Massacre, slaughter, butchery, carnage, pogrom are comparable when they mean a great and often wanton killing of human beings.
Massacre implies promiscuous and wholesale slaying, especially of those who are not prepared to defend themselves and can make little or no resistance.
Slaughter, basically a butcher’s term for the killing of animals used as food, suggests extensive and ruthless killing, whether the scene of that killing be a battle or a massacre.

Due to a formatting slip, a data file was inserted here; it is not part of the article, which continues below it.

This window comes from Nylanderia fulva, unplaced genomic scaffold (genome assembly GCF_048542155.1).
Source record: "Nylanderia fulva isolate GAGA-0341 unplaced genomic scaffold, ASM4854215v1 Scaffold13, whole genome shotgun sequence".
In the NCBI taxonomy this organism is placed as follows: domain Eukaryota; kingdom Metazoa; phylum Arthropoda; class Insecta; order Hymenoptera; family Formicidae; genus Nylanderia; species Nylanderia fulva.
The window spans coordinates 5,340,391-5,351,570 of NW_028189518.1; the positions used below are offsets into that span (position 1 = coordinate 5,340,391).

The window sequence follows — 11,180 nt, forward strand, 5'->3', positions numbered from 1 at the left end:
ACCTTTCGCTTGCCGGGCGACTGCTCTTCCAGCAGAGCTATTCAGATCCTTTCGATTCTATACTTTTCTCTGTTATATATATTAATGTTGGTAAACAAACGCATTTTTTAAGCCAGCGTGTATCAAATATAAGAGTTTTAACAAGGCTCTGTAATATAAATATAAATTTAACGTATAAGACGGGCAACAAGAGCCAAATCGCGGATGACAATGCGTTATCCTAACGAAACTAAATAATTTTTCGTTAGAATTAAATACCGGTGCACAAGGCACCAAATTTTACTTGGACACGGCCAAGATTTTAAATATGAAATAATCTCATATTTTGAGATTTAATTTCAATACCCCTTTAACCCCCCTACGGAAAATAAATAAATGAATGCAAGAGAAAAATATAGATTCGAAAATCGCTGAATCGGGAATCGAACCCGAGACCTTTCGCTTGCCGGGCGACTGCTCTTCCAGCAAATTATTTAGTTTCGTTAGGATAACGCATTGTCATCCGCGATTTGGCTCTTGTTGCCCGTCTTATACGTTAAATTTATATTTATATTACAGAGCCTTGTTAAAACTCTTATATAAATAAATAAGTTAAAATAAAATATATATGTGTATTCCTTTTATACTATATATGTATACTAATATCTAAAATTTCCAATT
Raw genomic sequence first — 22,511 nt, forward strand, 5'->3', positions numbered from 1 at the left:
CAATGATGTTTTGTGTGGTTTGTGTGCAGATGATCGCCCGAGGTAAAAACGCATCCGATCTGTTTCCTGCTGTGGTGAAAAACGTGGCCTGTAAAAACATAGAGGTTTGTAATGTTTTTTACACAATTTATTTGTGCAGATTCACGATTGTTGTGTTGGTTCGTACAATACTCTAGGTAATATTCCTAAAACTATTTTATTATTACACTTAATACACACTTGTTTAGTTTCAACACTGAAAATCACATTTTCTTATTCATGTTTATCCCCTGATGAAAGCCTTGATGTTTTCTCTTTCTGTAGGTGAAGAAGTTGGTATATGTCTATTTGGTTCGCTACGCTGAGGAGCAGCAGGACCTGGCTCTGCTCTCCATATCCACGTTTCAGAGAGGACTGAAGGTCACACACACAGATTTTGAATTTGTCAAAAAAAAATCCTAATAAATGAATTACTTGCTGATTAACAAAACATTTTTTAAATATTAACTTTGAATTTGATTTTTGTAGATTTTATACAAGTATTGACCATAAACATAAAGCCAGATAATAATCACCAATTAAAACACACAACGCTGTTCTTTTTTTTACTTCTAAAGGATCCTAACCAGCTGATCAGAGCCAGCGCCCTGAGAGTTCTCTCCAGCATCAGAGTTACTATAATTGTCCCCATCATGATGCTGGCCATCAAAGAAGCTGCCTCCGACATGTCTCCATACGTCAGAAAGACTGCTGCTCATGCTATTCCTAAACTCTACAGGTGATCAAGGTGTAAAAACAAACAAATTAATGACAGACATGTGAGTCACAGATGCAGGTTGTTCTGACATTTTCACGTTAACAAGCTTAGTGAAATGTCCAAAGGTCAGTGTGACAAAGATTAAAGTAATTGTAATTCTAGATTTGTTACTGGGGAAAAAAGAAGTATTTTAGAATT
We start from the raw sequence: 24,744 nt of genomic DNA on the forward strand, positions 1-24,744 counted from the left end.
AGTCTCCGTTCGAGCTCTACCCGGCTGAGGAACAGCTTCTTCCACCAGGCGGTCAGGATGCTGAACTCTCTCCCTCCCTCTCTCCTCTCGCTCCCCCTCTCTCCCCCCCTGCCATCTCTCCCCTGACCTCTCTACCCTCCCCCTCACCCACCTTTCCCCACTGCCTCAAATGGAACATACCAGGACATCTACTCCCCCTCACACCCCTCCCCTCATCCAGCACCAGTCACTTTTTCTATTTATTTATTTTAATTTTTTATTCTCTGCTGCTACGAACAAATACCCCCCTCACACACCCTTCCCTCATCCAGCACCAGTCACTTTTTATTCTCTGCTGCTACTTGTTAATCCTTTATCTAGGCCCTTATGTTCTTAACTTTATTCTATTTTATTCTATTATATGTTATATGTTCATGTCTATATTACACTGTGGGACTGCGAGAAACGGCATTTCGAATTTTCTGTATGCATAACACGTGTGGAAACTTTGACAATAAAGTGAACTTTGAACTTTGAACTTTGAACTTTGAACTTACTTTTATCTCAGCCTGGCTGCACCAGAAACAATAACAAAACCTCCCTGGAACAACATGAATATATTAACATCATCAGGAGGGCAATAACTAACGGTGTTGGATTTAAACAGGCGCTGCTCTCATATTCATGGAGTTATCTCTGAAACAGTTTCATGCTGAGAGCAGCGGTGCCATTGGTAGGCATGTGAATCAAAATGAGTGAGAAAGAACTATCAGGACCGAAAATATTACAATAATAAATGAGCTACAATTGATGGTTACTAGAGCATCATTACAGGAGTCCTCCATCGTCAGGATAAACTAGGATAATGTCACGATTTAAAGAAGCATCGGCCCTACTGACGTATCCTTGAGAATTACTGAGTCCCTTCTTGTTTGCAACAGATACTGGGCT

Butchery adds to slaughter the implication of exceeding cruelty or of cold-blooded indifference to the sufferings of the victims.
Carnage is often not easily distinguishable from slaughter, except that it sometimes carries additional connotations similar to those of massacre.
Pogrom applies especially to an organized massacre of helpless people carried on usually with the connivance of officials. It is often applied specifically to such a massacre of Jews, especially in one of the European countries.